How much is acceptable?
“In Australia, the Department of Health recommends toddlers have less than one hour of passive screen time in total per day,” explains Dr Kristy Goodwin, a national digital age learning expert and founder of Every Chance to Learn.
“The guidelines are based on an anti-obesity policy which classifies all screen time as a sedentary and non-productive pursuit.
“However, I don’t believe parents need to strictly adhere to these guidelines. Whilst I’m not suggesting a free reign when it comes to toddler screen time, focusing solely on how much screen time is consumed could mean other important aspects may be overlooked.”
According to Dr Goodwin, five ‘Ws’ need to be considered when measuring toddler screen time appropropriateness:
WHAT is being watched: Is the content age-suitable and educational?
WHEN is it being watched: For example, the 90-minute period before naps and bedtime should be kept as screen-free as possible (as screens interfere with sleep patterns and can often result in sleep delays for children).
WITH WHOM is it being watched: Watching with a parent, carer, sibling or peer can help to develop a child’s language skills through interaction.
WHERE is it being watched: Is the screen in a publicly accessible area of the home so you can interact and supervise your child’s use?
WHY a screen is being used: Is the television consistently being activated as a digi-babysitter or pacifier? If so, this can present possible issues for a child’s emotional development as they can learn to rely on screens for emotional regulation.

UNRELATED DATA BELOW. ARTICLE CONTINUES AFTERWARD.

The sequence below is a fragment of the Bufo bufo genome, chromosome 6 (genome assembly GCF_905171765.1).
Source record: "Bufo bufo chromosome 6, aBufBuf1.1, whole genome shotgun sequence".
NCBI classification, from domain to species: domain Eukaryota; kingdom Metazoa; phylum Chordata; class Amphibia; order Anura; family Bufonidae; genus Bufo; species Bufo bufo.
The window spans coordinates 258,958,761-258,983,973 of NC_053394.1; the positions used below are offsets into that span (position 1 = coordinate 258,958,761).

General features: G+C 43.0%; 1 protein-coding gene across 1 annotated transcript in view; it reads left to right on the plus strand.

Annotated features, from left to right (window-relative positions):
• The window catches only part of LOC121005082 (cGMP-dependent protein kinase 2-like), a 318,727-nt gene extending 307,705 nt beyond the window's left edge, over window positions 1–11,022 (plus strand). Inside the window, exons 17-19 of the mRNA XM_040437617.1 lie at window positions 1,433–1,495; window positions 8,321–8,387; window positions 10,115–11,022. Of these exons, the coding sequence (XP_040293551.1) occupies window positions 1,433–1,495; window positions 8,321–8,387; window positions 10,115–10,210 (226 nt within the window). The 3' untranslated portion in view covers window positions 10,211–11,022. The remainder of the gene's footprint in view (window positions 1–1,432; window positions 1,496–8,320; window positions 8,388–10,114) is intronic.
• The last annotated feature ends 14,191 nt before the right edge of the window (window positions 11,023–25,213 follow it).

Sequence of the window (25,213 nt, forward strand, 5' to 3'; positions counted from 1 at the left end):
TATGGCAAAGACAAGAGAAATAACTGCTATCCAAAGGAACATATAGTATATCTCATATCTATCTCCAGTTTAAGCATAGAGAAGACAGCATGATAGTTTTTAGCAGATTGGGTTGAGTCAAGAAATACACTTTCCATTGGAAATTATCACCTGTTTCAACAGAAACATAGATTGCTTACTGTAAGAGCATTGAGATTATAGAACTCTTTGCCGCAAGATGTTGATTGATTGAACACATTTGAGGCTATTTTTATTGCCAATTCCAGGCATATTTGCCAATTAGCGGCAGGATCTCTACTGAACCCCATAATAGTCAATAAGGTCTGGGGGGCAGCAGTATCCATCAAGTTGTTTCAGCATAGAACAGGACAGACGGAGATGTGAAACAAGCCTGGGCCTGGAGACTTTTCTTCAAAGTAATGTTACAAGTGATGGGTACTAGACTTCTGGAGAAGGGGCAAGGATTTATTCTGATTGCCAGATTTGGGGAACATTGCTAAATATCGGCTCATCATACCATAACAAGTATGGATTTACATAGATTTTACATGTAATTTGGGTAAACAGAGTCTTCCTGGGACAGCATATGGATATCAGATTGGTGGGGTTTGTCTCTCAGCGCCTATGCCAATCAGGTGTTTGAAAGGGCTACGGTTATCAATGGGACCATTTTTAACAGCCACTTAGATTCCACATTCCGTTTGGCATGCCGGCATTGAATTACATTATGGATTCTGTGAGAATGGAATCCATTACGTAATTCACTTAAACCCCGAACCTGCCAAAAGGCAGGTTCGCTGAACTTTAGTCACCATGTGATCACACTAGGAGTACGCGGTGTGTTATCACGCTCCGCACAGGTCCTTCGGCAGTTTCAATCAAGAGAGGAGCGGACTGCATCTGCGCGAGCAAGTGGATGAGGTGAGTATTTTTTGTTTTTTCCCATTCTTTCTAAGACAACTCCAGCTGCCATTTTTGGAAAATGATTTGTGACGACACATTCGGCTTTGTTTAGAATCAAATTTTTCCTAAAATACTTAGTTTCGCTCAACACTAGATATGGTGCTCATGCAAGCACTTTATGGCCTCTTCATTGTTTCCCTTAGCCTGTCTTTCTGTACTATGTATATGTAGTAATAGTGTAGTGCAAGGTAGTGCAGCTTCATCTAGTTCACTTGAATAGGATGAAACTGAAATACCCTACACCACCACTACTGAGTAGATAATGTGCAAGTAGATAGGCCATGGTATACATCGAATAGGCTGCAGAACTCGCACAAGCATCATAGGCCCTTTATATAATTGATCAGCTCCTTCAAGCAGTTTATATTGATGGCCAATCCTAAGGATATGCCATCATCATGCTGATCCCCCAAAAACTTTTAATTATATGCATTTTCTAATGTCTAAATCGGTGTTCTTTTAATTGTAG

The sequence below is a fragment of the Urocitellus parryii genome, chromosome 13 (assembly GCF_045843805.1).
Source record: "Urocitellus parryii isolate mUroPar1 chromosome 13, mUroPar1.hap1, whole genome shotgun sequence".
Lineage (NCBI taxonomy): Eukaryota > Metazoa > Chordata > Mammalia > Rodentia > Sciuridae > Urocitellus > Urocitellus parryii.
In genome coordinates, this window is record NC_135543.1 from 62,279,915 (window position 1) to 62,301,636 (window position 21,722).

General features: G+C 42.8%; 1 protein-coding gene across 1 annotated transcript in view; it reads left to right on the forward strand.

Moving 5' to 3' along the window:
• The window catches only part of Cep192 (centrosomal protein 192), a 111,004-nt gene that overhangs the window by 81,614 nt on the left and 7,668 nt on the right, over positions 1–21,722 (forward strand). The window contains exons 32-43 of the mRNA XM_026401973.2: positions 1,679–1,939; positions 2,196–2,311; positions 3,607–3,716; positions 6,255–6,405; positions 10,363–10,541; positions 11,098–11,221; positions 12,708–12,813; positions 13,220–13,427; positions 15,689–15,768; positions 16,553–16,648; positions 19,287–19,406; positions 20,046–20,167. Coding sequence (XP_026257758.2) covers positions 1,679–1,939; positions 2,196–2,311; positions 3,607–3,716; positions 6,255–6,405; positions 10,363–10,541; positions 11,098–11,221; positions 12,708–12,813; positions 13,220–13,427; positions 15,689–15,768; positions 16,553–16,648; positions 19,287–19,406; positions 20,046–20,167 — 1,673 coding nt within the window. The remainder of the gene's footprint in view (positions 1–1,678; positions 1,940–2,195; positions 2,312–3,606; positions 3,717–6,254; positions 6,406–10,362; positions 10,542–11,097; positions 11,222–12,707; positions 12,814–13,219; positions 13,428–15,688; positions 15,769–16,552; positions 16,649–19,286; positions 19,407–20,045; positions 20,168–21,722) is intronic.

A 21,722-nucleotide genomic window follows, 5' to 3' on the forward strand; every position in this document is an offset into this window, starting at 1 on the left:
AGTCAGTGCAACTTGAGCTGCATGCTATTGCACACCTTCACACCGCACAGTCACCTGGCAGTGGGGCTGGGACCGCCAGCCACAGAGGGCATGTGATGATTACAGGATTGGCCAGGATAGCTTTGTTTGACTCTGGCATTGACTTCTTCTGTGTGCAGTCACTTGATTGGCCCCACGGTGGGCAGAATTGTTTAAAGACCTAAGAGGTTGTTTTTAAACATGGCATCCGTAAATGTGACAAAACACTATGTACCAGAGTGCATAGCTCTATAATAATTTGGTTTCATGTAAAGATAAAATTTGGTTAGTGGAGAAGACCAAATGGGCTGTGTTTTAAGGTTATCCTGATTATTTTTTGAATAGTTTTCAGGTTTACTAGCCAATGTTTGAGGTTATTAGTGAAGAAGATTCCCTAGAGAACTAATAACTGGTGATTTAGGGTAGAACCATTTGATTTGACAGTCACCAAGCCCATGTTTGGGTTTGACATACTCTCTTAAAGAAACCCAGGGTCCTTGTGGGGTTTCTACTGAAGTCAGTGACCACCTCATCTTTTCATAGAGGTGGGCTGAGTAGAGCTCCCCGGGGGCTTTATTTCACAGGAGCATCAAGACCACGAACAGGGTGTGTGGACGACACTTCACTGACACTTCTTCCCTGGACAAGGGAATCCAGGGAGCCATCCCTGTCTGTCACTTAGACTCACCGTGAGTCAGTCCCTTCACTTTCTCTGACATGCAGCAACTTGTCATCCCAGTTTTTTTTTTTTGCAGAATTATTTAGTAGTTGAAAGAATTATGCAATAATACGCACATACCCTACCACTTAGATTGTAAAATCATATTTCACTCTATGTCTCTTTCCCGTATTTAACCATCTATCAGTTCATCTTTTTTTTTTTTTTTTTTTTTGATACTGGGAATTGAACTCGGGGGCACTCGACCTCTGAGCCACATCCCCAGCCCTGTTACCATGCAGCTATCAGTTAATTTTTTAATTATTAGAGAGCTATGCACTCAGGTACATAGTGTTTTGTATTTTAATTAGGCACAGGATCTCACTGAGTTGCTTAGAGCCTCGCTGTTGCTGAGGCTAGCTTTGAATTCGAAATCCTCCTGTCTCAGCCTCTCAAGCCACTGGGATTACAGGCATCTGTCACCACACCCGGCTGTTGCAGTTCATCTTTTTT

“Technology is here to stay and we should embrace it,” encourages Dr Karen Phillip, psychotherapist and published international author on parenting (www.karenphillip.com.au).
“Balance is what is vital.”
“The important thing is that screen time does not displace other valid learning experiences that toddlers need for optimal development, such as open-ended play, interaction with peers and family members and physical activity,” Dr Goodwin agrees.
How to monitor it
“If your child is going to watch television, monitoring your toddler’s consumption of it must be a priority,” cautions Chiu Lau, a leading Sydney paediatric psychologist.
“It’s very important to enforce limits to encourage a healthy relationship with technology, and to plant the seeds for a positive media habit,” adds Dr Goodwin.
Ideas to help do this can include specifying a number of TV episodes your toddler is allowed to watch (this is much less abstract than specifying an amount of time, which toddlers can find hard to understand). For example, allowing her to view one episode of Playschool but warning her that the television then needs to be turned off (by her) straight afterwards.
If you’re going to allow her to watch more than one show, you might consider using tokens (they can be as simple as coloured paddle pop sticks).
Your child can then add a token to a clear jar or bowl after each episode so that she understands what number she is up to watching.
Again, this will place the onus on her and encourage limits.